Legal issues at Pike River hearing

The preliminary hearing of the Royal Commission of Inquiry held yesterday was filled with emotion, including tears and a minute’s silence for the 29 lost men.

The lawyer for the families said yesterday those who lost loved ones in the mine on November wanted truth over justice.

But the issue of legal representation is an issue in the inquiry, with both Pike River Coal saying they could not afford the legal costs and a group of contractors reluctant to participate without legal representation.

At the preliminary hearing at Greymouth, Pike’s lawyer Stacey Shortall said the company could not afford to fully participate in the inquiry and receivers want the New Zealand government to fund its legal representation.

She said the company did not have enough money to prepare documents and witness statements the commission had requested and would only be able to fund legal representation at some of the inquiry’s hearings but Justice Graham Panckhurst, who is chairing the inquiry, told Shortall the commission expects “active involvement” from the company.

Pike River’s involvement would be particularly important, he said, in the third of the four phases, which is focused on what caused the explosion.

Receiver John Fisk, from PricewaterhouseCoopers told local media yesterday that the situation was “difficult” and the company’s priority is preserving its “limited resources” for secured creditors.

The receivers have applied for financial support from the New Zealand government, similar to that given to the victims’ families, Fisk said.

He said the company would still make executives invcluding former chief executive Peter Whittall available to the commission.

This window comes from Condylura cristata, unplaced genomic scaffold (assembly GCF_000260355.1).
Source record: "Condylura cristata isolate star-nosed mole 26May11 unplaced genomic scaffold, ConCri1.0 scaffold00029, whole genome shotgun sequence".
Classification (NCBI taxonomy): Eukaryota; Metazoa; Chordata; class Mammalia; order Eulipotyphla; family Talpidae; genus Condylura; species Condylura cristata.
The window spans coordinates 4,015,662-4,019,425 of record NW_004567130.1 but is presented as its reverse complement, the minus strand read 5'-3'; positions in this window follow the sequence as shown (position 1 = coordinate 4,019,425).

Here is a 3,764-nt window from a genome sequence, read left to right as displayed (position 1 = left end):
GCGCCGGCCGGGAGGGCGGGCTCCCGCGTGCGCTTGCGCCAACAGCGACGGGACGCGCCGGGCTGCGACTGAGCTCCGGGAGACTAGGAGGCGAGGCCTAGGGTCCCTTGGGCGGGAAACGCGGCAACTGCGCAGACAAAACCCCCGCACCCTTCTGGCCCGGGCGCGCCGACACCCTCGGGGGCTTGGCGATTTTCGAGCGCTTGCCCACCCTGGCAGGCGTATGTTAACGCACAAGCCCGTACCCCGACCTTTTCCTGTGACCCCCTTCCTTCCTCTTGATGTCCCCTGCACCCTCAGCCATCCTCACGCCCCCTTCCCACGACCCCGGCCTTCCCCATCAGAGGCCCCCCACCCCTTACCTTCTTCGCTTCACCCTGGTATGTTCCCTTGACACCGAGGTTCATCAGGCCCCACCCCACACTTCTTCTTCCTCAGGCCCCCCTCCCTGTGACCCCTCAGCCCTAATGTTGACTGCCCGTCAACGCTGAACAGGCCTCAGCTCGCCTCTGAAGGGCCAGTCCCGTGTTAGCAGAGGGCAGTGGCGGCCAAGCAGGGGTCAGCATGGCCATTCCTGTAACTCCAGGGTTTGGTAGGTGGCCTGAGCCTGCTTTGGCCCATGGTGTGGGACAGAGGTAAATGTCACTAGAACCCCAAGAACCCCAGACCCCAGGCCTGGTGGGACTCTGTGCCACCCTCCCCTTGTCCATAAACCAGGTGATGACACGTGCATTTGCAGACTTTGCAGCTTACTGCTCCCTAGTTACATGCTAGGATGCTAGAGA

Grey District Mayor Tony Kokshoorn said he was disappointed with Pike River Coal.

"I thought they really should be co-operating better than that. They need to concentrate on making sure everything is open and transparent right to the end."

Bernie Monk, spokesman for the families, said he took the request from the company “quite hard” but had faith in the commission to resolve the issues and “get the truth.”

"I’m disappointed, but I’ll leave it at that," he said.

Monk also expressed his disappointment that attempts to recover the bodies of the workers have been unsuccessful, but he did receive a text message during the hearing that another borehole at the site had been completed, which will allow footage to be taken of the rockfall that is believed to be blocking the mine.

Lawyer for the families, Nicholas Davidson QC said during the hearing that while the families are not running their own investigation, they have conducted more than 100 interviews with people who had come forward with information.

A group of contractors who worked at the Pike River Coal mine say they are reluctant to appear before a Royal Commission without legal representation saying they are afraid of being incriminated in other investigations.

Their lawyer, David Butler, said the government has refused to pay for legal representation for the group to appear before the commission and his clients also being interviewed by the police and the Department of Labour.

He doesn’t believe the group has done anything wrong, but said they are hesitant to appear unrepresented before the Commission while the other investigations are underway.

Image: Counsel involved in the Pike River Royal Commission of inquiry;

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